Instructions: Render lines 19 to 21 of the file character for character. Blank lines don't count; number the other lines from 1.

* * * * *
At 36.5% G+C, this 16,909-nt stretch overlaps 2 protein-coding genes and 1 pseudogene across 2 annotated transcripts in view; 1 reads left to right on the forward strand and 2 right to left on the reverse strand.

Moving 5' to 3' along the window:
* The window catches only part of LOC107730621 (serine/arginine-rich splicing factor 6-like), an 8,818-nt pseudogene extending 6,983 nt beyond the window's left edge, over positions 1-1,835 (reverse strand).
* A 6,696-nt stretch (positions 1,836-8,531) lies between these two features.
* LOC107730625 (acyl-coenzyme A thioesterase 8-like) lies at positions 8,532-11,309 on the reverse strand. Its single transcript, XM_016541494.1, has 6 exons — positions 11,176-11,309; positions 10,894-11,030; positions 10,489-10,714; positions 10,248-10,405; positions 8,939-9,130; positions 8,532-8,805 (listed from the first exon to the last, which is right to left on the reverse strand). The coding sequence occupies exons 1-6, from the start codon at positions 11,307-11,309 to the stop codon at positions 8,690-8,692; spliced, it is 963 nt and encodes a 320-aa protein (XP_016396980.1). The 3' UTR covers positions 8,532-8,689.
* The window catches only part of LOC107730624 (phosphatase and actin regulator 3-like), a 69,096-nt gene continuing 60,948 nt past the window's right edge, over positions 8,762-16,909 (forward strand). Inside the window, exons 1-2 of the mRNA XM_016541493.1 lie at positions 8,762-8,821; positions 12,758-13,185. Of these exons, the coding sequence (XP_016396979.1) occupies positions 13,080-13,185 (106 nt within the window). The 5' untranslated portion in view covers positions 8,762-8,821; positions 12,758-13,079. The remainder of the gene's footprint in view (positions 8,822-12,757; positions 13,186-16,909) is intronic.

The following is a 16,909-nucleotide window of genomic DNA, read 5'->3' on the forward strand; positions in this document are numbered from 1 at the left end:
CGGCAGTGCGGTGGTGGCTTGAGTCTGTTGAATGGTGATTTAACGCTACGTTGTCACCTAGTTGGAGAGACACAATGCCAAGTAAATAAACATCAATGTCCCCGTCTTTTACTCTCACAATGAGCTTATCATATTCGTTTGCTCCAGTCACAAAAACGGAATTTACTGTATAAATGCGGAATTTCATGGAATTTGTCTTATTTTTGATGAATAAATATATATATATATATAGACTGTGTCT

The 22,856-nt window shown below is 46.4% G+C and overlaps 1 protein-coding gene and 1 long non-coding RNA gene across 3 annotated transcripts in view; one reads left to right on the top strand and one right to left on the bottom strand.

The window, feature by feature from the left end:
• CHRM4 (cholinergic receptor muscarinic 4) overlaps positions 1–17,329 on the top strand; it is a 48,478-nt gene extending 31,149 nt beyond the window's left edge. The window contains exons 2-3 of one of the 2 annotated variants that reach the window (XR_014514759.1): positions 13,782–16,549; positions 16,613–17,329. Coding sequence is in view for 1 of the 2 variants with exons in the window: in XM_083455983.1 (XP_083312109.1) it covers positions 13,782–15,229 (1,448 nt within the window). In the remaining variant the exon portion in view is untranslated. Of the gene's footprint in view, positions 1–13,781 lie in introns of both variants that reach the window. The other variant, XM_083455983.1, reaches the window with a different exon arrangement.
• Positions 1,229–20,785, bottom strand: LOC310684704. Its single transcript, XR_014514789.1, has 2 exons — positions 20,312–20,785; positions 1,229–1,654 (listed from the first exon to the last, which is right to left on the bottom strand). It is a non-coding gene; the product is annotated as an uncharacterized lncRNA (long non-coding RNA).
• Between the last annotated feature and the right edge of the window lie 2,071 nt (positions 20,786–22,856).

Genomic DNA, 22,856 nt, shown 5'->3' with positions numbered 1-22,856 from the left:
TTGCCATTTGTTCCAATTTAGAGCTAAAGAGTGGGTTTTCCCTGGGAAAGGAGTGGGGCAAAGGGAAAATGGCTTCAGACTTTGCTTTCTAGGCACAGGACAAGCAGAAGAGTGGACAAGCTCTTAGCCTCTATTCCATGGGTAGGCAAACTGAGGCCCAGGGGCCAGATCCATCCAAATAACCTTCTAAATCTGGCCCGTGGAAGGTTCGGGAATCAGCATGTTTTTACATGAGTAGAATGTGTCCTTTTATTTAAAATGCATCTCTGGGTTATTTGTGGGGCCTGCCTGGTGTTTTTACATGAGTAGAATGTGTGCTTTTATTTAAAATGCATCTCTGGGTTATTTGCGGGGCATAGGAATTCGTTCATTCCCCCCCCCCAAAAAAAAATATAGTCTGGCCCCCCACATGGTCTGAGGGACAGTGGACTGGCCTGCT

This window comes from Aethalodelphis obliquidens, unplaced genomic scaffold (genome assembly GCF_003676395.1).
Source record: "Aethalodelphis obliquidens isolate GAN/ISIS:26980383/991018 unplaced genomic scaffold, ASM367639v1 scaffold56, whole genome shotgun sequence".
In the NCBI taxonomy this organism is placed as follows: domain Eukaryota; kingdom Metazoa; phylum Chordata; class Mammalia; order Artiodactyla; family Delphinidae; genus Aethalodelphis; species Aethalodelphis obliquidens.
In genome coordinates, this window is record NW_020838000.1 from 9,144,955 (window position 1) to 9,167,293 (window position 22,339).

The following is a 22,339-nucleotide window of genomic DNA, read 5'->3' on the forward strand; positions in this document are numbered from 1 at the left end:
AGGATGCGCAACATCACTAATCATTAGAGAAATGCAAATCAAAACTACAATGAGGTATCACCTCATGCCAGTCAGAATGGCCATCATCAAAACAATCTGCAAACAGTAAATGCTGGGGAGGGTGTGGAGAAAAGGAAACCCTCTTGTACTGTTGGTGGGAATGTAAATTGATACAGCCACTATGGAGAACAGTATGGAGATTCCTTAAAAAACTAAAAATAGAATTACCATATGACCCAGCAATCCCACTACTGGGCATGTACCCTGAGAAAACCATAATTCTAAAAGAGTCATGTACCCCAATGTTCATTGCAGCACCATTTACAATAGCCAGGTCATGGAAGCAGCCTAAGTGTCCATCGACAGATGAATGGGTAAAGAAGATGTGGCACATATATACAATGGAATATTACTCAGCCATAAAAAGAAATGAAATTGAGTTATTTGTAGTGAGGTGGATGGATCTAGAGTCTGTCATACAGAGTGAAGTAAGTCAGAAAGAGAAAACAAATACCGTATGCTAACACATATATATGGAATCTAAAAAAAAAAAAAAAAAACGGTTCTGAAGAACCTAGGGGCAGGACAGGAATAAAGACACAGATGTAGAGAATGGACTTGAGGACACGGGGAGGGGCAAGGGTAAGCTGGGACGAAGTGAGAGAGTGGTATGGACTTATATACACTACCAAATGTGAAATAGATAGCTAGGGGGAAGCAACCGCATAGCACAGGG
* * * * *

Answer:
In genome coordinates, this window is record NW_020838000.1 from 9,144,955 (window position 1) to 9,167,293 (window position 22,339).

The following is a 22,339-nucleotide window of genomic DNA, read 5'->3' on the forward strand; positions in this document are numbered from 1 at the left end:
AGGATGCGCAACATCACTAATCATTAGAGAAATGCAAATCAAAACTACAATGAGGTATCACCTCATGCCAGTCAGAATGGCCATCATCAAAACAATCTGCAAACAGTAAATGCTGGGGAGGGTGTGGAGAAAAGGAAACCCTCTTGTACTGTTGGTGGGAATGTAAATTGATACAGCCACTATGGAGAACAGTATGGAGATTCCTTAAAAAACTAAAAATAGAATTACCATATGACCCAGCAATCCCACTACTGGGCATGTACCCTGAGAAAACCATAATTCTAAAAGAGTCATGTACCCCAATGTTCATTGCAGCACCATTTACAATAGCCAGGTCATGGAAGCAGCCTAAGTGTCCATCGACAGATGAATGGGTAAAGAAGATGTGGCACATATATACAATGGAATATTACTCAGCCATAAAAAGAAATGAAATTGAGTTATTTGTAGTGAGGTGGATGGATCTAGAGTCTGTCATACAGAGTGAAGTAAGTCAGAAAGAGAAAACAAATACCGTATGCTAACACATATATATGGAATCTAAAAAAAAAAAAAAAAAACGGTTCTGAAGAACCTAGGGGCAGGACAGGAATAAAGACACAGATGTAGAGAATGGACTTGAGGACACGGGGAGGGGCAAGGGTAAGCTGGGACGAAGTGAGAGAGTGGTATGGACTTATATACACTACCAAATGTGAAATAGATAGCTAGGGGGAAGCAACCGCATAGCACAGGG